EDMONTON -- Like several other municipal governments in the capital region, Leduc and Spruce Grove decided Monday night to only require residents to wear masks in public if they're at a certain threshold. 

Leduc city council heard that a survey of 5,500 Leduc residents showed nearly evenly split support and opposition for a rule mandating face coverings. Forty-nine per cent voted in favour, while 51 per cent expressed opposition. 

A second survey of 182 Leduc business owners and operators found just 34 per cent were in favour. 

To include a trigger threshold in the bylaw is a balanced approach, the city says. 

"The bylaw that Council has passed recognizes citizen feedback while keeping community well-being top of mind," commented Mayor Bob Young. 

"I am confident that this balanced and responsible approach will keep our community as healthy as possible.”

The city of 33,000 people currently has three active cases, according to government data. 

Leduc's bylaw includes similar exemptions as the bylaws introduced by its neighbouring municipalities: during fitness, dining or prayer activities and for those who are unable to wear a mask or use it by themself due to a health condition.

Children aged five years or younger do not have to wear a mask. 

The bylaw​ does include a $100 fine, but the city says it will take an education-first approach. 


Spruce Grove city council hosted a vote on the same topic Monday night, but decided to make its bylaw threshold dependent on the province's watch list. 

Alberta Health places a jurisdiction on the list when it has at least 10 active cases and more than 50 active cases per 100,000 people. When that happens, authorities start to discuss whether additional health measures are needed. 

Currently, Spruce Grove has three active cases out of a population of 37,100, equaling a rate of 8.1 cases per 100,000. 

The bylaw would see the rule come into effect if Spruce Grove were to see 18 cases. 

Mayor Stuart Houston told CTV News Edmonton surveys by the city and chamber of commerce found the public and business owners were almost evenly divided. 

"It's extremely divisive in our community," he said, calling the resulting bylaw one made in balance. 

"It's a tool in a tool box. That's the recommendation from our health community, and that's one of the recommendations we're going to be following and promoting." 

Area residents will soon see an educational campaign called "Mask Up Spruce Grove." 

"Let's face it: We're close to Edmonton... And the Edmonton numbers are steadily rising," Houston said. 

"We're going to continue with the strong message." 

He said council weighed using a number trigger, like Leduc or Fort Saskatchewan, rather than a case rate, but eventually decided it could be possible the city would see an isolated outbreak that didn't pose significant risk to the wider public.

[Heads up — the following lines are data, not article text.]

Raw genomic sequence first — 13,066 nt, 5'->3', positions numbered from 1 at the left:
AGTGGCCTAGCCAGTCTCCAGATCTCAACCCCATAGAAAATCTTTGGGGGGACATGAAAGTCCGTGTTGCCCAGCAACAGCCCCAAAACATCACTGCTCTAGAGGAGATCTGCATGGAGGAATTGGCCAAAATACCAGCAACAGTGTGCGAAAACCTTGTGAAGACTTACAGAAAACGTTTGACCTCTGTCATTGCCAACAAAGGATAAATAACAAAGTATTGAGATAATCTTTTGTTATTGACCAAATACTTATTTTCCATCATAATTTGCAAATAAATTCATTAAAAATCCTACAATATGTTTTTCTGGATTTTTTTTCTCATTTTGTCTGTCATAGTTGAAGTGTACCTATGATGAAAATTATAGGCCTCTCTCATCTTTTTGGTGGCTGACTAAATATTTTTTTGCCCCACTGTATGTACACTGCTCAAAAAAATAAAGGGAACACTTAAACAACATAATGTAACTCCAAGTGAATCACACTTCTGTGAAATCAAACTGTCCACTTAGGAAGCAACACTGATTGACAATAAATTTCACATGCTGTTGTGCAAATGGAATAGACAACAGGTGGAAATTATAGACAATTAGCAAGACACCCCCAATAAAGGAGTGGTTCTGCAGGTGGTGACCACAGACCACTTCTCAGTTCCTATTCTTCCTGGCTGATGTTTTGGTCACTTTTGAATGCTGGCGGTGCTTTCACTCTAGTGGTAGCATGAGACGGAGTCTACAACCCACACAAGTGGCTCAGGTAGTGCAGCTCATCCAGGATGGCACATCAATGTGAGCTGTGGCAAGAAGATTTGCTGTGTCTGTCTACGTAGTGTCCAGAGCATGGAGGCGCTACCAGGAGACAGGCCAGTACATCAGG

Before council decided on a trigger, Coun. Wayne Rothe proposed a bylaw immediately mandating masks, regardless of current case counts. 

"While I dislike wearing a mask, there are things I would hate more, such as another lockdown, which I believe is inevitable if we don't take appropriate action, and of me or someone near to me died, I would really hate that," he told his fellow council members, referring to Brooks' rise from zero to more than 100 cases in less than a week in May. 

Coun. Jeff Acker disagreed: "My fear is that if we put in mandatory masks immediately when our case count is at three, we're burdening the entire community and the business community and our residents with putting on masks with the numbers so low that what if in two weeks... we have mandatory masks and we get six? Then what do we do as a community? We have no additional powers." 

Coun. Erin Stevenson told her colleagues she felt torn. 

"I support wearing a mask. I wear a mask every single time I go out. My family wears a mask every single time we go out... However, I can't support the amendment as it is. And it's because I go back to the science every single time," Stevenson said. 

"We are getting opinions and all sorts of things from many different sides with bunches of different information. So the only way I can separate myself from making an opinion or a decision based on an opinion is to go back to the science. And when I go back to it, I cannot find the health organization or someone who is that authority, who is that expert, who says, 'Yes, masks should be mandatory.'"

Masks will remain mandatory until Spruce Grove has counted 30 days of being off Alberta's watch list. 

A similar $100 fine is applicable in Spruce Grove. 

The bylaw does not apply to children aged 10 or younger.​

Edson is among the latest city governments to make a decision on the debate, also giving three readings on Tuesday to a bylaw that includes benchmarks which would put the region into medium-risk territory. Those benchmarks would be met when the region's case count hits 10, there is a "persistent spread" of infections in the community or an outbreak in a school, or a "persistant and active infection rate profile" of any of the town's neighbouring communities. 

Previously, Beaumont had decided to join St. Albert and make face coverings mandatory in all public indoor spaces and vehicles as of Aug. 14. 

Strathcona County chose the same route as Leduc, implementing a 25-case trigger. 

Edmonton has required masks in all public indoor spaces and transit since Aug. 1, but recently cancelled a program which handed out exemption cards to those who can't wear a face covering.